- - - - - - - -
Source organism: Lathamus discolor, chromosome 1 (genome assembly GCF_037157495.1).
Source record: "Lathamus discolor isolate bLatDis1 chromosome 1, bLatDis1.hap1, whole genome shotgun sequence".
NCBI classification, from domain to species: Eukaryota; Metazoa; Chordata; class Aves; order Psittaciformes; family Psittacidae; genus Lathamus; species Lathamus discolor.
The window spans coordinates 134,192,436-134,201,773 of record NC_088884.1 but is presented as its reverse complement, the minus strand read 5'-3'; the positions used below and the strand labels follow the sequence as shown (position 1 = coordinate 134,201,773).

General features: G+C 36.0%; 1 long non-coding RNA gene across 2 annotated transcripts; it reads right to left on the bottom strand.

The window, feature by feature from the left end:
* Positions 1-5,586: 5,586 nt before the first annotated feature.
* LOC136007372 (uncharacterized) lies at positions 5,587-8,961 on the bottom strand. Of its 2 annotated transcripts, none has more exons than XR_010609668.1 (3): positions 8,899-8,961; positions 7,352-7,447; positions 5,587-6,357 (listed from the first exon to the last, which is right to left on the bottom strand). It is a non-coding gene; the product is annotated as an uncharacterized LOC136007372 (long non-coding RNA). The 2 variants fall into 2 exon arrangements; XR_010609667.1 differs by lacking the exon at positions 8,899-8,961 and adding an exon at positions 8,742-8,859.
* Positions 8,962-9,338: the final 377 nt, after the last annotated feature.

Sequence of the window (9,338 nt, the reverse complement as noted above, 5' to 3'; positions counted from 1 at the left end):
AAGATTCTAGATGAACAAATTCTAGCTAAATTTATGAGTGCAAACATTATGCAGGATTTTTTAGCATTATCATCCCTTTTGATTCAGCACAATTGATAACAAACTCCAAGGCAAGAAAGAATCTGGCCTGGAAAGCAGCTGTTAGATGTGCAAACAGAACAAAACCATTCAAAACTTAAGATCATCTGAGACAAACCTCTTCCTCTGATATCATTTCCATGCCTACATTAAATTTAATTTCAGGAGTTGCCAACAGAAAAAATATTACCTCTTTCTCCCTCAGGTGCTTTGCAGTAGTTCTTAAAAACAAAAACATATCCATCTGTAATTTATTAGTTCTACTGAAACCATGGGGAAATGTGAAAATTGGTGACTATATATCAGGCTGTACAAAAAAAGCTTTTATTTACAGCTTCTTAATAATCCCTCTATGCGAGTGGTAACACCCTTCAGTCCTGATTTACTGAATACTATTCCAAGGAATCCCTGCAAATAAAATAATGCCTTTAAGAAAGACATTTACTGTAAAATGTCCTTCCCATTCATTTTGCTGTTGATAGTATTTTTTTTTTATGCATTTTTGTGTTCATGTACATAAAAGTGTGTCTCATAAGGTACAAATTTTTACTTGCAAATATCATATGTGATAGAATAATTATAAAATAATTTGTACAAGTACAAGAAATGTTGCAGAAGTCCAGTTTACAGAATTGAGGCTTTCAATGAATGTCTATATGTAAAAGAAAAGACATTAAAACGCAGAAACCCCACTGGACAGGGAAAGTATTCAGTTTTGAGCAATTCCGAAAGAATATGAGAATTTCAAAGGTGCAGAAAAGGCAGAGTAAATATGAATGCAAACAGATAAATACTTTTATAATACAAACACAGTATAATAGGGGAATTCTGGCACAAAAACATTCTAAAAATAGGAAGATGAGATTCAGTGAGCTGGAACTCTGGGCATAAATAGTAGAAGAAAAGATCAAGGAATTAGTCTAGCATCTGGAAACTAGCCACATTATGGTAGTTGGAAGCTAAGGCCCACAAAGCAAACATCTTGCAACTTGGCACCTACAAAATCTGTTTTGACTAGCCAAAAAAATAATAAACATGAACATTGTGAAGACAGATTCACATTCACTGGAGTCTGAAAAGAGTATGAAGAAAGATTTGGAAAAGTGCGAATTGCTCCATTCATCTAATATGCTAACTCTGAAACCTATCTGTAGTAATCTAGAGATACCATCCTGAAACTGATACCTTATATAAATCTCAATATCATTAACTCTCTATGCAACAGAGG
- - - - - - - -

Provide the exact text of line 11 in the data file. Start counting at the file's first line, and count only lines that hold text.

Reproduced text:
AAGATTCTAGATGAACAAATTCTAGCTAAATTTATGAGTGCAAACATTATGCAGGATTTTTTAGCATTATCATCCCTTTTGATTCAGCACAATTGATAACAAACTCCAAGGCAAGAAAGAATCTGGCCTGGAAAGCAGCTGTTAGATGTGCAAACAGAACAAAACCATTCAAAACTTAAGATCATCTGAGACAAACCTCTTCCTCTGATATCATTTCCATGCCTACATTAAATTTAATTTCAGGAGTTGCCAACAGAAAAAATATTACCTCTTTCTCCCTCAGGTGCTTTGCAGTAGTTCTTAAAAACAAAAACATATCCATCTGTAATTTATTAGTTCTACTGAAACCATGGGGAAATGTGAAAATTGGTGACTATATATCAGGCTGTACAAAAAAAGCTTTTATTTACAGCTTCTTAATAATCCCTCTATGCGAGTGGTAACACCCTTCAGTCCTGATTTACTGAATACTATTCCAAGGAATCCCTGCAAATAAAATAATGCCTTTAAGAAAGACATTTACTGTAAAATGTCCTTCCCATTCATTTTGCTGTTGATAGTATTTTTTTTTTATGCATTTTTGTGTTCATGTACATAAAAGTGTGTCTCATAAGGTACAAATTTTTACTTGCAAATATCATATGTGATAGAATAATTATAAAATAATTTGTACAAGTACAAGAAATGTTGCAGAAGTCCAGTTTACAGAATTGAGGCTTTCAATGAATGTCTATATGTAAAAGAAAAGACATTAAAACGCAGAAACCCCACTGGACAGGGAAAGTATTCAGTTTTGAGCAATTCCGAAAGAATATGAGAATTTCAAAGGTGCAGAAAAGGCAGAGTAAATATGAATGCAAACAGATAAATACTTTTATAATACAAACACAGTATAATAGGGGAATTCTGGCACAAAAACATTCTAAAAATAGGAAGATGAGATTCAGTGAGCTGGAACTCTGGGCATAAATAGTAGAAGAAAAGATCAAGGAATTAGTCTAGCATCTGGAAACTAGCCACATTATGGTAGTTGGAAGCTAAGGCCCACAAAGCAAACATCTTGCAACTTGGCACCTACAAAATCTGTTTTGACTAGCCAAAAAAATAATAAACATGAACATTGTGAAGACAGATTCACATTCACTGGAGTCTGAAAAGAGTATGAAGAAAGATTTGGAAAAGTGCGAATTGCTCCATTCATCTAATATGCTAACTCTGAAACCTATCTGTAGTAATCTAGAGATACCATCCTGAAACTGATACCTTATATAAATCTCAATATCATTAACTCTCTATGCAACAGAGG